Milan, July 2015

Although I have been to Italy many more times than I can count, Milan was never on the list of places to go. Over the years I have heard so many different stories and opinions about the city that  for some reason I just never seemed to gather my strength to go and take it all in. To go and see for myself and develop my own opinion.

But then the Australian part of our family informed us that they would be traveling through Italy in July 2015, and we realised that we would actually be able to meet up for 4 days in Milan. It was a no-brainer, and of course we absolutely HAD to meet up, and see Milan together!

The drive from Munich is about 6 hours. I know that Google Maps and other navigation-tools will give you alternatives that are quicker, but holiday traffic in the real world makes the average speed suggested by these apps absolutely impossible, so 6 hours is what it takes. 

The first night we stayed in a hotel in the northern suburb of Bresso. We were to meet up with a former colleague of ours who took us to the city center of Milan, where we had pizza, prosecco and ice cream. And we chatted for a few hours in the warm evening while Anton played on the Piazza right next to us. It was hot and the visit to our first “Gelateria” - ice cream shop - was timed just perfectly. We enjoyed the first impressions of the city, which none of us had previously visited.

The next day we changed hotel and moved in to the same place as our Australian family, who would arrive later the same evening. We went sight-seeing and went to see a very exciting exhibition about the dreadful dinosaur species “Spinosaurus” - which is a subject that Anton already knows quite well. But the chance to get to see an entire exhibition could not be passed by and it was indeed a nice way to get away from the stinging sun, at least for a short while. As we exited the exhibition Anton drew a very nice Spinosaurus to be added to the museums collection of drawings. He took his time, while we gathered the strength for more walking around in the sun and baking heat.

Fortunately our hotel was well-cooled and ever so often we stayed in our room throughout the late afternoons during our stay. The 38-40 degrees Celsius would otherwise drive us insane. I actually managed it fairly well, considering that I am Scandinavian, but Anton and Alexandra seemed to struggle somewhat harder. 

The family reunion was the highlight of the trip. Anton spent the days playing with his cousins. In english - with a broad Australian accent. Together we explored the city of Milan - first on the roof of the sight-seeing busses, then on foot. The heat continued, but we managed with plenty of water and sunscreen.

Unfortunately the Natural History Museum with its fine collection of dinosaur fossils was closed on Monday, which we had not been aware of. But then we walked through the parks and streets while looking for a place to get an afternoon snack. The schedules of the sight-seeing busses were absolutely useless, and we simply could not figure them out. When we were waiting for them by the bus stops, at what would appear to be the right time, nothing ever happened. And when we thought we had plenty of time to get to the bus stop, we saw it leaving in high speed right next to us. We ended up skipping the entire bus-adventure and decided to walk back to the hotel. On the way we went for lemonade, water and pizza slices in a small and very cozy coffee-bar. With prices for the locals - which means rather fair. We even went back there the next day because of their good service and quality. Some advice is due here: Always ask the locals where to go. It is far better than to go to the places near the tourist attractions, where price and quality is usually ridiculous. The smaller, local places can be found all over Italy if you just ask and look for them!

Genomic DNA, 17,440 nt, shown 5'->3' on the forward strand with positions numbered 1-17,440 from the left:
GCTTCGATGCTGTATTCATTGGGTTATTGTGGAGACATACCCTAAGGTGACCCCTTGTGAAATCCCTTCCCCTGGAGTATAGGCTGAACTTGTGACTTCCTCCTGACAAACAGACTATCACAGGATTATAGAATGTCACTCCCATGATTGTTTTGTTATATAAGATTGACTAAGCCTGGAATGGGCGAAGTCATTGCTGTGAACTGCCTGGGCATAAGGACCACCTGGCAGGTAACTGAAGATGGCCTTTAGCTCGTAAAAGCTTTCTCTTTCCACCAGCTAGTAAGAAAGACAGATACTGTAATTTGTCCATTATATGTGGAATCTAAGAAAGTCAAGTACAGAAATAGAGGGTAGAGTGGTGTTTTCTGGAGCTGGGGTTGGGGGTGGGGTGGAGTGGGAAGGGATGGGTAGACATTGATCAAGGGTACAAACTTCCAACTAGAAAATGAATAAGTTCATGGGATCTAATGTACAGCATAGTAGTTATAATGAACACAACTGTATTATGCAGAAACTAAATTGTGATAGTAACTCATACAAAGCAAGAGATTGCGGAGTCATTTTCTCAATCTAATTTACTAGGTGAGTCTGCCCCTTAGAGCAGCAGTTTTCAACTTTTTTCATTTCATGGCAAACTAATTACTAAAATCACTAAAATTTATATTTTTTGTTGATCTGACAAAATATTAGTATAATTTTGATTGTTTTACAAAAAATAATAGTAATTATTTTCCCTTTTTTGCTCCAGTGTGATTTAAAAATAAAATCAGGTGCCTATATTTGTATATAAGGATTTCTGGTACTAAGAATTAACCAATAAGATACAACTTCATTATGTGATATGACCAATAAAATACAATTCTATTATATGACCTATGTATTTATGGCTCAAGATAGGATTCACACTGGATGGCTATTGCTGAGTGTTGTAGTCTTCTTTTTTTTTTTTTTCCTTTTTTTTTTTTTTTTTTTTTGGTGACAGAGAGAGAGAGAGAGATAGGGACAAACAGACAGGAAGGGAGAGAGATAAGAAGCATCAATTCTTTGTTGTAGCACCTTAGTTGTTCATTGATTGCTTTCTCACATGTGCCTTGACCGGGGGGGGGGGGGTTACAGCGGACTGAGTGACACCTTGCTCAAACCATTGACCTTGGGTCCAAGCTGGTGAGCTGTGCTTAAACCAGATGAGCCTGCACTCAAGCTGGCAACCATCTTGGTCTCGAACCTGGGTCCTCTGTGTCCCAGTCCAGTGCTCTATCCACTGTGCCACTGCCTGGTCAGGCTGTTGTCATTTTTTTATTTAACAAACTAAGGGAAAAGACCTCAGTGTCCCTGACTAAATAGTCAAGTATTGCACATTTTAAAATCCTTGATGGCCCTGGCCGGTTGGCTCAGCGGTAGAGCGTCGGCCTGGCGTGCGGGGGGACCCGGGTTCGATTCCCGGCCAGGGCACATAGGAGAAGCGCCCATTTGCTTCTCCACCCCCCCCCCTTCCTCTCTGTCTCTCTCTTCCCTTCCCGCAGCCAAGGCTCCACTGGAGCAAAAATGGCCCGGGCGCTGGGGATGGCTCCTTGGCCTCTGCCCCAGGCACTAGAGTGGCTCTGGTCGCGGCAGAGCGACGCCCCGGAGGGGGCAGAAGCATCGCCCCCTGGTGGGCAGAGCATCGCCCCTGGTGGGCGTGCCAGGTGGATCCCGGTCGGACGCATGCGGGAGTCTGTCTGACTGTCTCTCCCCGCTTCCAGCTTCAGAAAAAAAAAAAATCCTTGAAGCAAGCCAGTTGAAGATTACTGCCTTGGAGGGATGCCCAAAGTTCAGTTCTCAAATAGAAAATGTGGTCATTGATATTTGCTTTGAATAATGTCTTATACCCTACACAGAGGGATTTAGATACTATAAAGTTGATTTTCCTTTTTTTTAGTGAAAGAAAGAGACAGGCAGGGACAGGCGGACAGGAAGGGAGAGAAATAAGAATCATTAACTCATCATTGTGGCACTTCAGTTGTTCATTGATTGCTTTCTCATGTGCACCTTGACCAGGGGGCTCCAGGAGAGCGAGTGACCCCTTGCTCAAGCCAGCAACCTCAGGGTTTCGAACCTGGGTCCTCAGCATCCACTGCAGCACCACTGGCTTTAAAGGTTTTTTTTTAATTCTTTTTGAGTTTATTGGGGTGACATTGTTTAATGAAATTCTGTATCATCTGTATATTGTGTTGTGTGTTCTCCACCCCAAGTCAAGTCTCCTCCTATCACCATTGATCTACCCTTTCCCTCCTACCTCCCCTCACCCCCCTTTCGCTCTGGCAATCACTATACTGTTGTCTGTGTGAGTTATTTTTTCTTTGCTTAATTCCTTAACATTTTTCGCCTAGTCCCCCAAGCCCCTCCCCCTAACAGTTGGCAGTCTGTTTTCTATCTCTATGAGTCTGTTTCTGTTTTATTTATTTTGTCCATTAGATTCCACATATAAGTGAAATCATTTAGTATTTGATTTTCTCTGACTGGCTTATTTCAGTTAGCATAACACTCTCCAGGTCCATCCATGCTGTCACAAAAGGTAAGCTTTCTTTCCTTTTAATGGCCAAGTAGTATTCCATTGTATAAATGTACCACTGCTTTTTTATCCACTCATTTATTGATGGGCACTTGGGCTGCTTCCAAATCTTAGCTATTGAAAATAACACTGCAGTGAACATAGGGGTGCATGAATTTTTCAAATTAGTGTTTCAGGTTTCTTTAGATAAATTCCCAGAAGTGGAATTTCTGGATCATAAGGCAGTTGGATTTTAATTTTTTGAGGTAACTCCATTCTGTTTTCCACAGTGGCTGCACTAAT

The day after our missed visit to the Natural History Museum we went again and this time we succeeded in getting in to see dinosaurs and other magnificent animals - both living and extinct. The children had a fantastic time, and thus the adults too. It simply IS easier to have children traveling with you when they engage in something like they did here in the museum!

We spent the evenings in local restaurants. The Italians don’t mind families with children and you will not get any annoyed frowning from the neighbouring tables when you enter a restaurant. Whether they have a children’s menu or not varies, but usually you can just order smaller portions of pasta and tomato sauce or the like. No problem!